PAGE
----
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Saturday, 12 July 2014

Process and Tools - The Argument Continues

This blog follows on from the recent post from Phyllis Drucker and stems from my recent experience delivering Service management tools training for Service desk professionals.

I recently delivered this  foundation training on Service Desk tools for Process owners. The course outline and prerequisites were communicated well in advance and when I stepped in for the first day, I had a great surprise. 80 % of the candidates did not have a formal ITIL foundation certificate and were sitting on a class that talks about service management tools aligned with ITIL process. When I enquired why they did not get themselves ITIL trained, the simple answer was we did not have time. We have scheduled a course in 2 weeks time.

I then spent half of my day 1 to just get them familiarized with the ITIL concepts and also managed to cover the rest of topic and lab exercises.

I was curious to understand how they planned to use the tools and the team leader mentioned that they were building a Service Mgmt COE and needed all service desk guys trained and on various SM toolset.
I see this issue mainly in countries like India where there is keen interest on tools and technology while the process aspect is always expected to be a freebie and is normally ignored.
Tailoring of tools or heavy customization is done by consultants within the client environment basically because they expect the tool to behave in a certain way and are not bothered about the actual need and rationale to customize.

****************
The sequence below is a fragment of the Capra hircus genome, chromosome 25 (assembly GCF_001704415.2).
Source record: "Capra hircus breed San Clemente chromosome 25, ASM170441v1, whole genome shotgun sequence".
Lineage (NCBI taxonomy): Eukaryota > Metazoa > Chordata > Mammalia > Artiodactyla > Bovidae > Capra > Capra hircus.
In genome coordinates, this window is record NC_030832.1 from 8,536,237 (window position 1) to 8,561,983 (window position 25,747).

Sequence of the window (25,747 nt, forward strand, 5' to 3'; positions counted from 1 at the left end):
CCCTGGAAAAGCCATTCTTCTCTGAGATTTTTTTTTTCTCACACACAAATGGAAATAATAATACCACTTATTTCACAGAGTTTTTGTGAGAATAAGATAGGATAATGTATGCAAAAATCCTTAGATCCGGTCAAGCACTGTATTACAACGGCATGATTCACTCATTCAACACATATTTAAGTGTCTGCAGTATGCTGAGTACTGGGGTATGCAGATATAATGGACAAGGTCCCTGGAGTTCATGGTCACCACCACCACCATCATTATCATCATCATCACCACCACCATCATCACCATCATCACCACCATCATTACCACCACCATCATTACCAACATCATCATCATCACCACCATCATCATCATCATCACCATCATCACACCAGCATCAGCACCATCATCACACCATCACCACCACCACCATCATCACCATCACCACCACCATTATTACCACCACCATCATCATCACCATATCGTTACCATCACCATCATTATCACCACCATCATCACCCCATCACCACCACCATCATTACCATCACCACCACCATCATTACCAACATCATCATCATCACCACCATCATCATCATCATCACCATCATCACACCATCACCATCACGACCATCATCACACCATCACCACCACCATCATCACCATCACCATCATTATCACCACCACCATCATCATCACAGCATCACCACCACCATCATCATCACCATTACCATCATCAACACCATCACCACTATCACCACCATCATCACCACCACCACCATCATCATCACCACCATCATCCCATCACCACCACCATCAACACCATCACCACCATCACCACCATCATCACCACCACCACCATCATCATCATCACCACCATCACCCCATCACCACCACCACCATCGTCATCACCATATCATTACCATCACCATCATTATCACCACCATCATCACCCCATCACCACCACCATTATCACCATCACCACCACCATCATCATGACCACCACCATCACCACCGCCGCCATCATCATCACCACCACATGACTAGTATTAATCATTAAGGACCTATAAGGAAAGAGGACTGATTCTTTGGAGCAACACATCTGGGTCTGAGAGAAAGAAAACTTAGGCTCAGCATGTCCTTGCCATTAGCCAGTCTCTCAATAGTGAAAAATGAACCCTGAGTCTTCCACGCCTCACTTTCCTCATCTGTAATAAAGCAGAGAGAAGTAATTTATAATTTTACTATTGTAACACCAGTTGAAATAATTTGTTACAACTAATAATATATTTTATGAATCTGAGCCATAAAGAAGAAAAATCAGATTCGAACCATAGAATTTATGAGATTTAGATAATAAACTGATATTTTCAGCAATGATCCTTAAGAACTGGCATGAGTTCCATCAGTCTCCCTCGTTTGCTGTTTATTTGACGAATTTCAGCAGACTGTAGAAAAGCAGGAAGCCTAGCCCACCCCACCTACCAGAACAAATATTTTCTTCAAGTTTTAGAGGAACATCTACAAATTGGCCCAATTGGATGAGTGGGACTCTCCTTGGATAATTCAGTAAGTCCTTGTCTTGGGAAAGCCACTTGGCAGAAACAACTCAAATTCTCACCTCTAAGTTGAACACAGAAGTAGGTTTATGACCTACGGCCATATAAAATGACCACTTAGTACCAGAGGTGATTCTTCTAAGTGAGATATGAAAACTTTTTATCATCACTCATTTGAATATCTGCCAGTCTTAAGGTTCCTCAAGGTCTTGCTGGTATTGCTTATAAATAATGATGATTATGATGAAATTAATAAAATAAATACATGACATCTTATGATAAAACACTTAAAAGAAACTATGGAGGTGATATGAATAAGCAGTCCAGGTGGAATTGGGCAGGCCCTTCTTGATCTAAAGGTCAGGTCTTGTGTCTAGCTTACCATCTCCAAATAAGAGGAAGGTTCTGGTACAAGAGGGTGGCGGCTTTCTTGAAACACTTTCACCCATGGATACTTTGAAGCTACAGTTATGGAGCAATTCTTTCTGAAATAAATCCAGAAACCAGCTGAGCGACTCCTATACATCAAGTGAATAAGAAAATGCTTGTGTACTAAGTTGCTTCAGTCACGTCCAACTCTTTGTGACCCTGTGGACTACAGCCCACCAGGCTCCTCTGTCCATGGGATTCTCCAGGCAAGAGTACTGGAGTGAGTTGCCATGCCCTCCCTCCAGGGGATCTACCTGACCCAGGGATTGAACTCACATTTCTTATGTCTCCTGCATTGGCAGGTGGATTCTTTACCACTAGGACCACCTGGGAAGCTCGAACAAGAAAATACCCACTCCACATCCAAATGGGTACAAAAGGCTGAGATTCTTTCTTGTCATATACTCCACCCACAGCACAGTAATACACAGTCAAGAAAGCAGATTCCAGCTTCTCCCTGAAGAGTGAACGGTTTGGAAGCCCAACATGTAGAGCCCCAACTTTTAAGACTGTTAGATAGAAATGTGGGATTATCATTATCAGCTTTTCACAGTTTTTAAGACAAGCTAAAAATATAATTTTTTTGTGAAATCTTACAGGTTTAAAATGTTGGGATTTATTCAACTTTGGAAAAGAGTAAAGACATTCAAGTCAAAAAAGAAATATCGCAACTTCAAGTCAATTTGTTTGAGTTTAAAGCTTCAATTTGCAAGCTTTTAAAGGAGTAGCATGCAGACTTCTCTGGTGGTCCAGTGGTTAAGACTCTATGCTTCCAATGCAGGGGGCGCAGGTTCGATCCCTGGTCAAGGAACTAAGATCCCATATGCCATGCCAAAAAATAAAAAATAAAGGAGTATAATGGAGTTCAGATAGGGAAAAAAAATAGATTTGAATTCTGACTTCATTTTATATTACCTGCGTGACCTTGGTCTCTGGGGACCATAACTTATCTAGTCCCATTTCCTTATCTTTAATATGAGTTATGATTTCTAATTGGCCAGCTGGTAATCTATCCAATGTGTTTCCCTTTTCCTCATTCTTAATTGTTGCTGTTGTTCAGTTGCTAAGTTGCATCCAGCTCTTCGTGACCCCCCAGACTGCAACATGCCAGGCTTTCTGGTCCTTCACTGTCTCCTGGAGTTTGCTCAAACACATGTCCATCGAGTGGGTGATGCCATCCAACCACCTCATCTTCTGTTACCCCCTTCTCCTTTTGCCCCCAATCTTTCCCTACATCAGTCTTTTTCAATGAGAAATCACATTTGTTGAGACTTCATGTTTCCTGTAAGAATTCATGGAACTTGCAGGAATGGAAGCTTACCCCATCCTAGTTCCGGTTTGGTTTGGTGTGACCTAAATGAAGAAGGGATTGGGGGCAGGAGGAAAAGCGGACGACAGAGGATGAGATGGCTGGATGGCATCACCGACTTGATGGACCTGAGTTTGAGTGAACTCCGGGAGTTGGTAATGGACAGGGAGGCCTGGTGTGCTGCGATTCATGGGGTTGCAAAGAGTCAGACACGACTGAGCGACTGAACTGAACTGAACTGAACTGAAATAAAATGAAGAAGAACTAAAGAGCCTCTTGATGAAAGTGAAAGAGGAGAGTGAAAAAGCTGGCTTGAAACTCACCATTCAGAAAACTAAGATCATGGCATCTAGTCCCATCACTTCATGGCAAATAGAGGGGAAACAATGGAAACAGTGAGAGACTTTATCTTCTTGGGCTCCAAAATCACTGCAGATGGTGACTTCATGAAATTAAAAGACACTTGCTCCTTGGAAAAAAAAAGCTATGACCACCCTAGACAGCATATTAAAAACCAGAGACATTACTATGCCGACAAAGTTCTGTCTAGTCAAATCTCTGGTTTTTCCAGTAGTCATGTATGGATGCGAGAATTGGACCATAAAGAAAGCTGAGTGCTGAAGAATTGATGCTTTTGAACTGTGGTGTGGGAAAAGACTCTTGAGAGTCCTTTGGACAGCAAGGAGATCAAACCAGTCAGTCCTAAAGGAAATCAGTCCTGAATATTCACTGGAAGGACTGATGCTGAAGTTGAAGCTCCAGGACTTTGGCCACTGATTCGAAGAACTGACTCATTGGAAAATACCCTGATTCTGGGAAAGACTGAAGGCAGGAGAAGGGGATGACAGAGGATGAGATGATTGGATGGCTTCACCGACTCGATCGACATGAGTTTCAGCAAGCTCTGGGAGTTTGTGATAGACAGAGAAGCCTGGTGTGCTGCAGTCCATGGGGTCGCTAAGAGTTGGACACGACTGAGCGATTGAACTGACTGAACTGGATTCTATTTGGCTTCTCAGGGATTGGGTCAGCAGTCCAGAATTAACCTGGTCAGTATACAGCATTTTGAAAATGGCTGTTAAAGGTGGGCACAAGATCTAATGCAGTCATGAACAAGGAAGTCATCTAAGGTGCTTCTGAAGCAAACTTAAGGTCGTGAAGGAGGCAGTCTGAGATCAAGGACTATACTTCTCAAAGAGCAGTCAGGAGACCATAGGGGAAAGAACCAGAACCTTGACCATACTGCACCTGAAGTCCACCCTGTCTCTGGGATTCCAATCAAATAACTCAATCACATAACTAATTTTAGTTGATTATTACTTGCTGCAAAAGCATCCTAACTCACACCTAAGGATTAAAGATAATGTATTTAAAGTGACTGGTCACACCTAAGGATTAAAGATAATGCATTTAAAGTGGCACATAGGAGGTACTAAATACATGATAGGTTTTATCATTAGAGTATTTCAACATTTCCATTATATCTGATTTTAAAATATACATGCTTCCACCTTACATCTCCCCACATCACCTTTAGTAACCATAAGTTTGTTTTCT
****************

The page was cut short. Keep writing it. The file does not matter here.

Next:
Also I would have to say that  I have hardly ever  seen organisations leveraging more than 50 % of the features and capabilities shipped out of the box (OOB)
So in my opinion if the situation needs to improve there are 5 things that needs attention.

1. Understanding the true need of the organization or customer business requirements
2. Identifying the key ITIL processes that are applicable and help people understand the rationale behind usage
3. Identify an appropriate Service Management tool that fits to the purpose and objective
4. Enable meaningful business reporting to measure results and customer satisfaction
5. Ensure that the whole approach is communicated throughout organization and business units supported by training and soliciting feedback for ongoing service improvement
What has been your experience in addressing such gaps? Would love to hear your feedback and insights

This post was published at Shift on 03rd July 2014 

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